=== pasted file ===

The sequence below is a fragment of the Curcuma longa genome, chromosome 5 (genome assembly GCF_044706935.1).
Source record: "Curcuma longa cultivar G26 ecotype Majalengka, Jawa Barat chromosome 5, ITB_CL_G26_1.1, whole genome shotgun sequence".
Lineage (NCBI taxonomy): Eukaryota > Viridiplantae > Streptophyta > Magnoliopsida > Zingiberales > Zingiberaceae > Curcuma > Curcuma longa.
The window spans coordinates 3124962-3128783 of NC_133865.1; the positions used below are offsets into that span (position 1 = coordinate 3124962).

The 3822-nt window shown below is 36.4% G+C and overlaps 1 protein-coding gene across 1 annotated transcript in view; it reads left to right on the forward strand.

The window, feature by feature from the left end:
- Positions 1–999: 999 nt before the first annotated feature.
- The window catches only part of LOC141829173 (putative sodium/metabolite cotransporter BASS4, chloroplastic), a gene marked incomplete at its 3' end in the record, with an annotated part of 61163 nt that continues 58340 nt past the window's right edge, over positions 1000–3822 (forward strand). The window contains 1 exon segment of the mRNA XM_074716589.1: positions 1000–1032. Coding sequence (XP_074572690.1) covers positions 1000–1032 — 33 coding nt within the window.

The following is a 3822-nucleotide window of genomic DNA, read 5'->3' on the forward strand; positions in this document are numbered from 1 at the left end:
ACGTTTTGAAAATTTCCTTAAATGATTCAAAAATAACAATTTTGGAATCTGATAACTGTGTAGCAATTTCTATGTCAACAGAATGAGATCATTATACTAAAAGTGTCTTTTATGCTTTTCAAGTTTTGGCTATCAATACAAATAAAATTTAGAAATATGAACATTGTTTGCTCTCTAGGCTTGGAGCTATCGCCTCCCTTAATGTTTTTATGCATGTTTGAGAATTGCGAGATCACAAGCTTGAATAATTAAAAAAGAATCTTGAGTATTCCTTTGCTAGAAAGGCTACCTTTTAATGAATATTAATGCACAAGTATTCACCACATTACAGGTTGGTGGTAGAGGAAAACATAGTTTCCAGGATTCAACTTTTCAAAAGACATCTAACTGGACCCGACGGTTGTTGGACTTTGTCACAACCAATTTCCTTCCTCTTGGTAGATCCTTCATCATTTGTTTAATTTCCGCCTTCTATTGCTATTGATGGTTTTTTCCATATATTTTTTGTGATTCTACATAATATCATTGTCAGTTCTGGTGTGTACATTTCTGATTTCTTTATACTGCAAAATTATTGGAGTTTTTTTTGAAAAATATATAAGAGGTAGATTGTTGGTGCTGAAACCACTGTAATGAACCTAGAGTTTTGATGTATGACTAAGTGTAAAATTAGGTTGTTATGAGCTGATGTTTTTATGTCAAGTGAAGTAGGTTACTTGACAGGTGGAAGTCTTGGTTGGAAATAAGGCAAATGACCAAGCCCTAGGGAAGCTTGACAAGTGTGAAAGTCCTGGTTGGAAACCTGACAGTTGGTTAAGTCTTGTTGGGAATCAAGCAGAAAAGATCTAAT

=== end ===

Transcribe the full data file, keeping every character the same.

The sequence below is a fragment of the Curcuma longa genome, chromosome 5 (genome assembly GCF_044706935.1).
Source record: "Curcuma longa cultivar G26 ecotype Majalengka, Jawa Barat chromosome 5, ITB_CL_G26_1.1, whole genome shotgun sequence".
Lineage (NCBI taxonomy): Eukaryota > Viridiplantae > Streptophyta > Magnoliopsida > Zingiberales > Zingiberaceae > Curcuma > Curcuma longa.
The window spans coordinates 3124962-3128783 of NC_133865.1; the positions used below are offsets into that span (position 1 = coordinate 3124962).

The 3822-nt window shown below is 36.4% G+C and overlaps 1 protein-coding gene across 1 annotated transcript in view; it reads left to right on the forward strand.

The window, feature by feature from the left end:
- Positions 1–999: 999 nt before the first annotated feature.
- The window catches only part of LOC141829173 (putative sodium/metabolite cotransporter BASS4, chloroplastic), a gene marked incomplete at its 3' end in the record, with an annotated part of 61163 nt that continues 58340 nt past the window's right edge, over positions 1000–3822 (forward strand). The window contains 1 exon segment of the mRNA XM_074716589.1: positions 1000–1032. Coding sequence (XP_074572690.1) covers positions 1000–1032 — 33 coding nt within the window.

The following is a 3822-nucleotide window of genomic DNA, read 5'->3' on the forward strand; positions in this document are numbered from 1 at the left end:
ACGTTTTGAAAATTTCCTTAAATGATTCAAAAATAACAATTTTGGAATCTGATAACTGTGTAGCAATTTCTATGTCAACAGAATGAGATCATTATACTAAAAGTGTCTTTTATGCTTTTCAAGTTTTGGCTATCAATACAAATAAAATTTAGAAATATGAACATTGTTTGCTCTCTAGGCTTGGAGCTATCGCCTCCCTTAATGTTTTTATGCATGTTTGAGAATTGCGAGATCACAAGCTTGAATAATTAAAAAAGAATCTTGAGTATTCCTTTGCTAGAAAGGCTACCTTTTAATGAATATTAATGCACAAGTATTCACCACATTACAGGTTGGTGGTAGAGGAAAACATAGTTTCCAGGATTCAACTTTTCAAAAGACATCTAACTGGACCCGACGGTTGTTGGACTTTGTCACAACCAATTTCCTTCCTCTTGGTAGATCCTTCATCATTTGTTTAATTTCCGCCTTCTATTGCTATTGATGGTTTTTTCCATATATTTTTTGTGATTCTACATAATATCATTGTCAGTTCTGGTGTGTACATTTCTGATTTCTTTATACTGCAAAATTATTGGAGTTTTTTTTGAAAAATATATAAGAGGTAGATTGTTGGTGCTGAAACCACTGTAATGAACCTAGAGTTTTGATGTATGACTAAGTGTAAAATTAGGTTGTTATGAGCTGATGTTTTTATGTCAAGTGAAGTAGGTTACTTGACAGGTGGAAGTCTTGGTTGGAAATAAGGCAAATGACCAAGCCCTAGGGAAGCTTGACAAGTGTGAAAGTCCTGGTTGGAAACCTGACAGTTGGTTAAGTCTTGTTGGGAATCAAGCAGAAAAGATCTAAT